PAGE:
Hai Wang

Molecular and Cellular Biology

Research Interests:

Bone metastasis Cancer metabolism Breast cancer Prostate cancer Microenvironment

About Hai Wang


The major objective of my lab is to decipher the molecular mechanisms underlying the progression of bone metastasis in breast and prostate cancer. I discovered that bone micro-metastasis predominantly resides in the microenvironment termed “osteogenic niche”. The heterotypic adherent junctions and gap junctions between cancer cells and osteogenic cells promote bone colonization through activating mTOR pathway and calcium signaling in cancer cells (Cancer Cell, 2015 & 2018). Additionally, I am the major founder of two delicate techniques, namely Intra-iliac artery (IIA) injection and Bone-in-culture array (BICA), to model bone metastasis in vivo and ex vivo (Nat. Commun. 2017). Although my early studies primarily focused on breast cancer, currently I have extended my expertise to prostate cancer research. My recent publication made a thorough investigation on prostate cancer bone metastases and revealed important commonalities underlying pre-osteolytic bone colonization of breast cancer and osteoblastic progression of prostate cancer. My current research interest focuses on the metabolic reprogramming of bone metastases, which gives rise to three ongoing projects. In Project 1, I aim to characterize the metabolic symbiosis in osteoblastic metastasis of prostate cancer. In Project 2, I aim to investigate the dynamic alteration of metabolism in different stages of breast cancer bone metastasis. In Project 3, I pursue to decode the metabolic dichotomy in the bone metastases between breast cancer and prostate cancer.

Wang Lab


Roswell Park Comprehensive Cancer Center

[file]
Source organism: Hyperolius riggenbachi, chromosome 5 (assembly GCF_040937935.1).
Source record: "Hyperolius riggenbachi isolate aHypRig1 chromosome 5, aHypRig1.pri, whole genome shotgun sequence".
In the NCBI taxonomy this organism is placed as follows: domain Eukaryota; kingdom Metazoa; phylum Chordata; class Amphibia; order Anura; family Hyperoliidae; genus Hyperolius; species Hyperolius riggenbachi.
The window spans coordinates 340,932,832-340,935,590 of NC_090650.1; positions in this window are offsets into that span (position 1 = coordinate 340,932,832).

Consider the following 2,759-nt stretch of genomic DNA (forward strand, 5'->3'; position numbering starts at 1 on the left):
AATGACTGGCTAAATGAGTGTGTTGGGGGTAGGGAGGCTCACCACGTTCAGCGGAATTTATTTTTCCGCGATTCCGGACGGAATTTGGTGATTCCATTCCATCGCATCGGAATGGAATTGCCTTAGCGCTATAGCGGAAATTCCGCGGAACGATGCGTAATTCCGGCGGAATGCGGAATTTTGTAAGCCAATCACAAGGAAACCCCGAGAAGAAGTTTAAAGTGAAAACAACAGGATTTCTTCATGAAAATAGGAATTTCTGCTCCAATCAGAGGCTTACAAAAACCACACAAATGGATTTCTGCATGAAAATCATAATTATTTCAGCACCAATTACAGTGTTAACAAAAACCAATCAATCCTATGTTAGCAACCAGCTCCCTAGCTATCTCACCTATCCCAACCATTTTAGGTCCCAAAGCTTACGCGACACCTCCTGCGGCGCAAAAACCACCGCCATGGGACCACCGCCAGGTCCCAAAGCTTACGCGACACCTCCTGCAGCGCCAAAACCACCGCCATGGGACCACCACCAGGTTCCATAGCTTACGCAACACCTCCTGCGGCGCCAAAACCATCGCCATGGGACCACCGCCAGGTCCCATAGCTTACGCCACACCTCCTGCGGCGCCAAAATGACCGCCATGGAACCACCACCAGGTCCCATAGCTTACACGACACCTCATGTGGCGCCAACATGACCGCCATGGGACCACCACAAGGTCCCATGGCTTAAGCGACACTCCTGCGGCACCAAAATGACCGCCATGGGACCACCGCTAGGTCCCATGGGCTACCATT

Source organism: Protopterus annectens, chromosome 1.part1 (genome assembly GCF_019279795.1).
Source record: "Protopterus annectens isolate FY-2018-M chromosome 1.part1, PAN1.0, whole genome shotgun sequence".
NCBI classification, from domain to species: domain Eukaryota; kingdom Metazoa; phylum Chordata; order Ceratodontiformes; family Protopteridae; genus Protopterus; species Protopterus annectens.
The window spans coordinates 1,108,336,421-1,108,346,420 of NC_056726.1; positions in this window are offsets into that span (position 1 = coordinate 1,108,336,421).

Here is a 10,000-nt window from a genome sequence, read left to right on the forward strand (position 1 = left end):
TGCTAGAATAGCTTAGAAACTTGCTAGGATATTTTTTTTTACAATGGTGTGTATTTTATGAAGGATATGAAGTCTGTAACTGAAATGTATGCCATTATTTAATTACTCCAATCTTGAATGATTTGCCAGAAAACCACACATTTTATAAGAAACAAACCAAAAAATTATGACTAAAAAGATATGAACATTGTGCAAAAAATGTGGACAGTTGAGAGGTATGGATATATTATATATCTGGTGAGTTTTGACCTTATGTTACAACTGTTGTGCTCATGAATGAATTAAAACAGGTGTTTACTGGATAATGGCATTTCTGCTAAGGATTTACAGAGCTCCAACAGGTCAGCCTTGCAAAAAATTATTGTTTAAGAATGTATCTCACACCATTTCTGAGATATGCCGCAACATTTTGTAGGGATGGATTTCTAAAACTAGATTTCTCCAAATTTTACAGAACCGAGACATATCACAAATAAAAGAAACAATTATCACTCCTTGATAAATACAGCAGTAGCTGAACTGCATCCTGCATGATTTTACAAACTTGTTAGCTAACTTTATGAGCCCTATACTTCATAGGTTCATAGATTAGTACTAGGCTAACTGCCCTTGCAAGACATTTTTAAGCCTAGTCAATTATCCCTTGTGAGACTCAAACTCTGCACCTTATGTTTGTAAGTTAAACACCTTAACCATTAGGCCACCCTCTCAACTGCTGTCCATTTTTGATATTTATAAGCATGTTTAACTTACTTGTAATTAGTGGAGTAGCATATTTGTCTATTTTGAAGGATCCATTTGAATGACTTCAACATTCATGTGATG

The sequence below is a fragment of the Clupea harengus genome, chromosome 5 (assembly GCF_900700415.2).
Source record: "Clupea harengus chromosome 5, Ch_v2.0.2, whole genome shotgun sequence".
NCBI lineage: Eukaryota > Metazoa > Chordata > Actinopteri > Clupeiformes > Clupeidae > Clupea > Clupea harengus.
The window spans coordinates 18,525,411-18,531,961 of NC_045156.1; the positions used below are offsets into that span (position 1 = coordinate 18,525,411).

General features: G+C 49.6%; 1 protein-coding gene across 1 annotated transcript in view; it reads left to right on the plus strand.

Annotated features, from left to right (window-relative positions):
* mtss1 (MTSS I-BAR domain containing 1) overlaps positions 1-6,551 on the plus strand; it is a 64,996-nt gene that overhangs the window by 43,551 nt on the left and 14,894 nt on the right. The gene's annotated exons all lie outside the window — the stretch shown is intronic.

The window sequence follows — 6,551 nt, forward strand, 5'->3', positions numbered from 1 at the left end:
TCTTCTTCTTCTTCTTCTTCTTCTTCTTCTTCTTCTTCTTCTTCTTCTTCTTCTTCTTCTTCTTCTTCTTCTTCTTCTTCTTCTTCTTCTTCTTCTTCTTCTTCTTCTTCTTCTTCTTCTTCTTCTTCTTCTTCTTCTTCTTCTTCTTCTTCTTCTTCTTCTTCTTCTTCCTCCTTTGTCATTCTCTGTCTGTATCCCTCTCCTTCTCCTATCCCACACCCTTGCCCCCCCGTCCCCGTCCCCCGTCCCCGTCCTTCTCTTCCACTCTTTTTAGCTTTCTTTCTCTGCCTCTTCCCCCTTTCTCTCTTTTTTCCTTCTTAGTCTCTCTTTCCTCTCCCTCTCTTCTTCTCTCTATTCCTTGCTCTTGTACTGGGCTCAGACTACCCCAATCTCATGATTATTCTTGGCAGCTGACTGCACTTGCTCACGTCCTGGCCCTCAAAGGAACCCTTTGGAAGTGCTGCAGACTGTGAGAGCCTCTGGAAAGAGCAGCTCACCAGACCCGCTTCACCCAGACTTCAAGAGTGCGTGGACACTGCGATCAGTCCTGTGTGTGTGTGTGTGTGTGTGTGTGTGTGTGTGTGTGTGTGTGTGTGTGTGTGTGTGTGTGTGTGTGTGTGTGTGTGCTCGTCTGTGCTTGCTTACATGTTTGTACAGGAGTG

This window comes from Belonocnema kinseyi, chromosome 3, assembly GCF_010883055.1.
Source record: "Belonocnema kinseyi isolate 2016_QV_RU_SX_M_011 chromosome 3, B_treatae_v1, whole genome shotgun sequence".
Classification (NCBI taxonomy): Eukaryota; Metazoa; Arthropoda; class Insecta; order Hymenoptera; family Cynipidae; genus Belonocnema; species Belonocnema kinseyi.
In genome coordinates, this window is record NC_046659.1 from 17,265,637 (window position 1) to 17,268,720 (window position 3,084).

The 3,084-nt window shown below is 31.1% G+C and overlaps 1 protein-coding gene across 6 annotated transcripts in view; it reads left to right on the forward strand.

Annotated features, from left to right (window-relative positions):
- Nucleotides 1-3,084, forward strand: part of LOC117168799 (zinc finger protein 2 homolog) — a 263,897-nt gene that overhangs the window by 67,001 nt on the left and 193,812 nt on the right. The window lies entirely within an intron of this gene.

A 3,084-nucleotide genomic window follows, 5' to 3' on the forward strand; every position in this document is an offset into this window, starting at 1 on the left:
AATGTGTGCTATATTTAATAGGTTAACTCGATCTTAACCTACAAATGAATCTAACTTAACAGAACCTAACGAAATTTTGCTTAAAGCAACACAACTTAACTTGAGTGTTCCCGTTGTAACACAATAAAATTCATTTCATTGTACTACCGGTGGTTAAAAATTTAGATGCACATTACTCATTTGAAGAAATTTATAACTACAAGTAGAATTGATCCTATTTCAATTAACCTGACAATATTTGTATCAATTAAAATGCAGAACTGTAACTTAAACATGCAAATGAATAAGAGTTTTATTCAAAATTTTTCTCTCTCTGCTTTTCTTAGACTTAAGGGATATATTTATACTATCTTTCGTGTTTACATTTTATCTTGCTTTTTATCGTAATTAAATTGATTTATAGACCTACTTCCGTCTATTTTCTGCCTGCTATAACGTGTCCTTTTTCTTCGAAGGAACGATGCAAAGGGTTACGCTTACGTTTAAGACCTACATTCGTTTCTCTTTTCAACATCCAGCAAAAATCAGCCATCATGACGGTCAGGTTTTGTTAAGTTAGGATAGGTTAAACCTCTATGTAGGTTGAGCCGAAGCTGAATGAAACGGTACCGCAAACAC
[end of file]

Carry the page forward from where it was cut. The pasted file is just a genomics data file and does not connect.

• Assistant Professor of Oncology
  • Department of Molecular and Cellular Biology


Education and Training:

  • 2011 - PhD - Oncology, Medical School of Shanghai Jiaotong University, Shanghai, China


  • 2015-2021 - Research associate/Instructor, Breast Center, Baylor College of Medicine, Houston, TX
  • 2011-2015 - Postdoctoral associate, Breast Center, Baylor College of Medicine, Houston, TX

Honors & Awards:

  • 2022 - Susan G. Komen Career Catalyst Research Grants
  • 2013-2016 - Department of Defense (DOD) Congressionally Directed Medical Research Programs: Breast Cancer Research Program, Postdoctoral Fellowship Award


Research Overview:

View the Wang Lab


Full Publications list on PubMed

1.Yi-Hsuan Wu, Zbigniew Gugala, Megan Barry, Yichao Shen, Subhamoy Dasgupta, Hai Wang*. “Optimization and characterization of a bone culture model to study prostate cancer bone metastasis.” Mol Cancer Ther (2022) 21 (8): 1360–1368.

2. Weijie Zhang, Igor L Bado, Jingyuan Hu, Ying-Wooi Wan, Ling Wu, Hai Wang, Yang Gao, Hyun-Hwan Jeong, Zhan Xu, Xiaoxin Hao, Bree M Lege, Rami Al-Ouran, Lucian Li, Jiasong Li, Liqun Yu, Swarnima Singh, Hin Ching Lo, Muchun Niu, Jun Liu, Weiyu Jiang, Yi Li, Stephen TC Wong, Chonghui Cheng, Zhandong Liu, Xiang H-F Zhang. "The bone microenvironment invigorates metastatic seeds for further dissemination." Cell, 2021,184(9):2471-2486. e20

3.Hai Wang, Lin Tian, Jun Liu, Amit Goldstein, Igor Bado, Weijie Zhang, Benjamin R.Arenkie, Zonghai Li, Meng Yang, Shiyu Du, Hong Zhao, David R.Rowley, Stephen T.C.Wong, Zbigniew Gugala, Xiang H.-F.Zhang. “The Osteogenic Niche Is a Calcium Reservoir of Bone Micrometastases and Confers Unexpected Therapeutic Vulnerability.” Cancer Cell, 2018,34(5):823-839.

4. Hai Wang, Lin Tian, Amit Goldstein, Jun Liu, Hin-Ching Lo, Kuanwei Sheng, Thomas Welte, Stephen T.C. Wong, Zbigniew Gugala, Fabio Stossi, Chenghang Zong, Zonghai Li, Michael A. Mancini, Xiang H.-F. Zhang. “Bone-in-culture array as a platform to model early- stage bone metastases and discover anti-metastasis therapies.” Nat. Commun, 2017, 8:15045

5. Hai Wang; Cuijuan Yu; Xia Gao; Thomas Welte; Aaron M. Muscarella; Lin Tian; Jun Liu; Hong Zhao; Zhen Zhao; Jianning Tao; Brendan Lee; Thomas F. Westbrook; Stephen T.C. Wong; Jeffrey M. Rosen; C. Kent Osborne; Xiang H.-F. Zhang. "The Osteogenic Niche Promotes Early-Stage Bone Colonization of Disseminated Breast Cancer Cells." Cancer Cell, 2015,27(2):177-92.